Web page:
Saturday, July 28, 2012
Scriptures for August 5th: 2 Samuel 11:26-12:13; Psalm 51:1-12; Ephesians 4:1-16; John 6:24-35; Jesus is the bread of life; Samuel: This is a continuation of last week. Last week we witnessed the sinful act, this Sunday we learn how the story continues. Even if he fixed the situation on the outside, he still had to live with the consequences. David thought that he had silenced anyone who had witnessed his sin. But God was there also, God saw it all and God refused to be silenced. The prophet Nathan tells him that God is not happy. And God will not ignore that has happen. David was favored by God, but he still had to atone for his sin. God had promised that his kingdom would last forever, but God says that it will be a troubled reign. I often wonder if we would have heard this story if Bathsheba was not the mother of Solomon. It seems that it is Solomon that must tell this story of his father’s sin, in order to legitimize his reign. We wish that he had taken the story seriously and not made the same mistakes. Interestingly, in the end, justice is served. Bathsheba is not remembered as Solomon’s mother, she is remembered as Uriah’s wife. She is listed in Jesus genealogy. She becomes a part of our story of salvation, even though she is in the story of David’s sin. John: This scripture is also a continuation of last week’s story. The feeding of the 5000 becomes a teaching moment for Jesus to tell is that he is the bread of life. Man cannot eat by bread alone; we also need to live by the word of God. But when our stomachs are hungry, we are less likely to listen. Jesus fed their bellies and they still did not understand. They thought that Jesus was feeding them so that he could be an earthly king. Jesus wants to be an eternal king of our lives. John chapter six is a lesson for the church that we are the hands of Jesus for the world. Jesus continues to feed us – when we take communion, he says, do this in remembrance of me. But everything that we should do should be in remembrance of Jesus. But it is our power to give to others and to live a holy life. It is our faith in eternal life. If we follow Jesus, we will do well in this world, but we do better in the world to come. That is the world that Jesus is preparing for those who follow him all of the way. Questions: Are you still living in the consequences of sin? What lesson about forgiveness does this story of David tell us? When was the last time you asked God to create a clean heart for you? What signs that Jesus is taking care of you have you received? How has that sign turned into an act faith for you?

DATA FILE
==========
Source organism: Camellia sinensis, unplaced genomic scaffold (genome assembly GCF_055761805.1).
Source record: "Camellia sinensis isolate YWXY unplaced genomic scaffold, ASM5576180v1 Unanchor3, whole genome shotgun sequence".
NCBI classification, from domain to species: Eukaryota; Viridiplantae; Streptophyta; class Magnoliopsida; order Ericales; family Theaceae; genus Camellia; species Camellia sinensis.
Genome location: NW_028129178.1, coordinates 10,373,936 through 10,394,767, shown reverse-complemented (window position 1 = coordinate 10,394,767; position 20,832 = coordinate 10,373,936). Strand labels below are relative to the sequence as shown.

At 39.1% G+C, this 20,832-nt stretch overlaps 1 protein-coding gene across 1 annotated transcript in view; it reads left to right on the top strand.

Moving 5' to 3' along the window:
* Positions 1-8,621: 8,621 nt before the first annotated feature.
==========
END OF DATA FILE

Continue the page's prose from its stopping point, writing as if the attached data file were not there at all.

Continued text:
Saturday, July 21, 2012